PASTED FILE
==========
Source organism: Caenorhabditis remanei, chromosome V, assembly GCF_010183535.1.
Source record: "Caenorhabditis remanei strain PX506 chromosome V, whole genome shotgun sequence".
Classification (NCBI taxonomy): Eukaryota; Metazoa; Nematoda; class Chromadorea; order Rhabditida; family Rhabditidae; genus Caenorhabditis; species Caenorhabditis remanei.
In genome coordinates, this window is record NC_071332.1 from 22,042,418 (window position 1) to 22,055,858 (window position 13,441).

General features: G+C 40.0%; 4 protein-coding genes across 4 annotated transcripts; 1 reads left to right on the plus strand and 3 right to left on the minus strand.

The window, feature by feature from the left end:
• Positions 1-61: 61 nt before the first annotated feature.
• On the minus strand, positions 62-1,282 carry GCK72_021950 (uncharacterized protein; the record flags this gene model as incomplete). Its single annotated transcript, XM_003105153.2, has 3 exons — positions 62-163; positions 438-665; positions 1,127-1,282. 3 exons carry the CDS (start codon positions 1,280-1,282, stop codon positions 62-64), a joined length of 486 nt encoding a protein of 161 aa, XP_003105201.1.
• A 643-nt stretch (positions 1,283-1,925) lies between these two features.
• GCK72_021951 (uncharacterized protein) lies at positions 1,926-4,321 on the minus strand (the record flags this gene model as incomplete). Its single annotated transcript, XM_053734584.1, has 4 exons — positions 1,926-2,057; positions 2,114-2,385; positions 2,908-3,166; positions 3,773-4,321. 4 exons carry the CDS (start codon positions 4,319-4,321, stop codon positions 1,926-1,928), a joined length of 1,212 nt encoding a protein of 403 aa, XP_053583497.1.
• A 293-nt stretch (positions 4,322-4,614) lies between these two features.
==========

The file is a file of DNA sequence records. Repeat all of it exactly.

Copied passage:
Source organism: Caenorhabditis remanei, chromosome V, assembly GCF_010183535.1.
Source record: "Caenorhabditis remanei strain PX506 chromosome V, whole genome shotgun sequence".
Classification (NCBI taxonomy): Eukaryota; Metazoa; Nematoda; class Chromadorea; order Rhabditida; family Rhabditidae; genus Caenorhabditis; species Caenorhabditis remanei.
In genome coordinates, this window is record NC_071332.1 from 22,042,418 (window position 1) to 22,055,858 (window position 13,441).

General features: G+C 40.0%; 4 protein-coding genes across 4 annotated transcripts; 1 reads left to right on the plus strand and 3 right to left on the minus strand.

The window, feature by feature from the left end:
• Positions 1-61: 61 nt before the first annotated feature.
• On the minus strand, positions 62-1,282 carry GCK72_021950 (uncharacterized protein; the record flags this gene model as incomplete). Its single annotated transcript, XM_003105153.2, has 3 exons — positions 62-163; positions 438-665; positions 1,127-1,282. 3 exons carry the CDS (start codon positions 1,280-1,282, stop codon positions 62-64), a joined length of 486 nt encoding a protein of 161 aa, XP_003105201.1.
• A 643-nt stretch (positions 1,283-1,925) lies between these two features.
• GCK72_021951 (uncharacterized protein) lies at positions 1,926-4,321 on the minus strand (the record flags this gene model as incomplete). Its single annotated transcript, XM_053734584.1, has 4 exons — positions 1,926-2,057; positions 2,114-2,385; positions 2,908-3,166; positions 3,773-4,321. 4 exons carry the CDS (start codon positions 4,319-4,321, stop codon positions 1,926-1,928), a joined length of 1,212 nt encoding a protein of 403 aa, XP_053583497.1.
• A 293-nt stretch (positions 4,322-4,614) lies between these two features.